All the time. I think having a design degree and working as a web designer for a couple of years is really what gives me a leg up as a developer. While I didn’t enjoy designing professionally, I understand typography, grids, and white space really well and I’m able to translate that to a live website. That’s probably the compliment I’ve gotten the most from every designer I work with. It seems it’s hard to find a developer who pays attention to that sort of stuff.

It also means I don’t have to bother our designers as much. I can make my own graphics if need be (although I always ask Bruce and Sinan first to keep their standards) and I know my way well around the entire Adobe Suite and Sketch. I can also “add on” some templates if the client decides they need something after the design process is finished, which means we don’t have to interrupt the designers’ schedule if they’re working on something else.

You’ve been in the field for a long time. Can you tell us some of the best (and worst) changes that have occurred in the industry since you started out?

Ha! Where to begin? My biggest pet peeve is the fascination with frameworks, both CSS and JS. I’ve never seen a framework or drag-and-drop interface that can produce code as well written as a great developer. I really hate React and the trend to put plain websites in Javascript, which leads to a lot of white screens, broken sites, and inaccessible code.. Thankfully, like all bad trends (ugh Bootstrap), it seems the tides are already turning and people are removing these heavy frameworks and going back to well-written semantic code.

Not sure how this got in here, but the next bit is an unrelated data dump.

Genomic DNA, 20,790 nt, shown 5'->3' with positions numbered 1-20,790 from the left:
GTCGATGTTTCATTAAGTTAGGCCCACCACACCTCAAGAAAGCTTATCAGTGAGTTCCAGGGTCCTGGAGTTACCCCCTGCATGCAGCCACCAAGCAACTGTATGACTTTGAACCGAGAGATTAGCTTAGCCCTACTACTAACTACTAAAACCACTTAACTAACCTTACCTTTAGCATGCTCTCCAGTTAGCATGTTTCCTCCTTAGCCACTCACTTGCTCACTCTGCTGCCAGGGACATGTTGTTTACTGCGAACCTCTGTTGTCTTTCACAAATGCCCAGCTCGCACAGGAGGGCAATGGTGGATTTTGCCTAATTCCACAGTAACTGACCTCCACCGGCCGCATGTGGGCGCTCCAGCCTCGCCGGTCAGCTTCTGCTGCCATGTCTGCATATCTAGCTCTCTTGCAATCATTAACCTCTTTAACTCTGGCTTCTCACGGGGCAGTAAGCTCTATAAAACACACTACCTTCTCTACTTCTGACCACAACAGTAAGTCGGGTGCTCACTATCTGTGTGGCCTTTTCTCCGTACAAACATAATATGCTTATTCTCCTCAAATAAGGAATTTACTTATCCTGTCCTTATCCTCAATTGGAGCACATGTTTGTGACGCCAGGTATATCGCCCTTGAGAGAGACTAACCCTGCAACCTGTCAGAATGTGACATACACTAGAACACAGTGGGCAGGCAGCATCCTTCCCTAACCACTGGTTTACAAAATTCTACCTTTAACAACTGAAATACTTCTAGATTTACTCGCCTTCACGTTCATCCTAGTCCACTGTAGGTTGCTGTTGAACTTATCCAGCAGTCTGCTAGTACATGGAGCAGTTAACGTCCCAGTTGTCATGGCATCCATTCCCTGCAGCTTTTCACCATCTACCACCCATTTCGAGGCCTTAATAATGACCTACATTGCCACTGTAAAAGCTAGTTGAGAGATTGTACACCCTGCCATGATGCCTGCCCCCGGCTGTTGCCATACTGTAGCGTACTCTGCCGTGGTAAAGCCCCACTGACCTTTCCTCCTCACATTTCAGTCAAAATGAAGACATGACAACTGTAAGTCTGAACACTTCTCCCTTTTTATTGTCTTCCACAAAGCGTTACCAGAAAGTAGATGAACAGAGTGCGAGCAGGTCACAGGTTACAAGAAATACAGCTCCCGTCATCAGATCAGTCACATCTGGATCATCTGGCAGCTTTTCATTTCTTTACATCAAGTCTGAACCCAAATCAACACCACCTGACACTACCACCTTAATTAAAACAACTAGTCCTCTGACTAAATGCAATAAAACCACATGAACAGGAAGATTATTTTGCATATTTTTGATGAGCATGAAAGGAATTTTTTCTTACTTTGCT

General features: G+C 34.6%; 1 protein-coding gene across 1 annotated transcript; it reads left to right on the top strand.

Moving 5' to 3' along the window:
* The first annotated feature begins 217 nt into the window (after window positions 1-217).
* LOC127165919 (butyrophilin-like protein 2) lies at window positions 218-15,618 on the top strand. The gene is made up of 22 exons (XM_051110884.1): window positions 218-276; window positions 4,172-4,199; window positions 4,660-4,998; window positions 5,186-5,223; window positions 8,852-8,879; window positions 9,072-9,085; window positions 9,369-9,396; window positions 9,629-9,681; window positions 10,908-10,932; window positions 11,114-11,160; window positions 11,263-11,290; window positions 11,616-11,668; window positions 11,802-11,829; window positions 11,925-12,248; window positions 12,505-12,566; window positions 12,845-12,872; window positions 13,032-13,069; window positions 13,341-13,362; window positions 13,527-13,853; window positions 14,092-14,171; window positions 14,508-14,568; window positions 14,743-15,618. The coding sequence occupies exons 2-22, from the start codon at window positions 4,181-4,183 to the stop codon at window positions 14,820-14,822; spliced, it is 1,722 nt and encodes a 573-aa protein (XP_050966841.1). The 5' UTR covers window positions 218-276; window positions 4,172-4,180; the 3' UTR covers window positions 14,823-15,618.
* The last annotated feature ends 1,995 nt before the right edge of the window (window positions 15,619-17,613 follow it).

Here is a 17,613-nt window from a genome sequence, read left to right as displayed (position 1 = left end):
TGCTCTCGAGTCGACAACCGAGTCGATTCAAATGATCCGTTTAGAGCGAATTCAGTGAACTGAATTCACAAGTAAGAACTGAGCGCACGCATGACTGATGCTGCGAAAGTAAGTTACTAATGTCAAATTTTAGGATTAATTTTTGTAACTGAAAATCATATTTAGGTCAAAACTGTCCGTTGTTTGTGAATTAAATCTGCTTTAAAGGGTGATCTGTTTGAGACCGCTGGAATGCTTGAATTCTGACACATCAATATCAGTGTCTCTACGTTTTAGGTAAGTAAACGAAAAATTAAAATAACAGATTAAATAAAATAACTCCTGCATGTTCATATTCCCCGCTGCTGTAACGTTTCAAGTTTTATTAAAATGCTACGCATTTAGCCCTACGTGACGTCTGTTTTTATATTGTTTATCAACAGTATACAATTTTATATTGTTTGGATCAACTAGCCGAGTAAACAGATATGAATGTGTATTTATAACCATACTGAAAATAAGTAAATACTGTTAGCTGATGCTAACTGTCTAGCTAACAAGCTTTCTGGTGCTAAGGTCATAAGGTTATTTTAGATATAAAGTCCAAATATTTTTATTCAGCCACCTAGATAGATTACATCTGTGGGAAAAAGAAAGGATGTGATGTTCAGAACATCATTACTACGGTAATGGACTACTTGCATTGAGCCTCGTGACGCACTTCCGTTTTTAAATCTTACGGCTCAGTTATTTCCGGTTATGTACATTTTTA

What advice would you give someone who is contemplating a career as a web developer?

I can’t imagine just how hard it would be to learn development in 2019, so I’d first give that person a big hug. When I first learned to code, back in the 90’s, all we had was HTML. No CSS, no Javascript (though we did have some Java), no CMS’s, fancy animations or backend languages. The web was pretty boring back then and it was a lot easier to learn.

If you’re starting from nothing, I’d recommend learning semantic and accessible HTML and CSS first. Due to all the shiny JS frameworks and such, there’s a shortage of front-end developers who really know the basics really well, and there are a lot of jobs opening up in this area. Then I’d recommend learning some JS and perhaps discovering where you’d like to take a deep dive in. Do you like the animations side of the web? Databases? UX? There are so many areas you can choose to specialize in, it’s good to dabble in several until you figure out what you love. I stumbled on WordPress about 10 years ago after college and early in my career, and I’ve never left it since (especially after I worked in Drupal and Joomla YUCK).

I know a lot of aspiring web developers enroll in coding bootcamps. Some of them have a fantastic curriculum, but I’d recommend avoiding them in most cases. Many are heavy on Javascript frameworks, while leaving out or only grazing HTML and CSS, which is what I believe has led to the over reliance on these frameworks. Everyone wants to fly, but you kinda have to learn how to stand and walk first.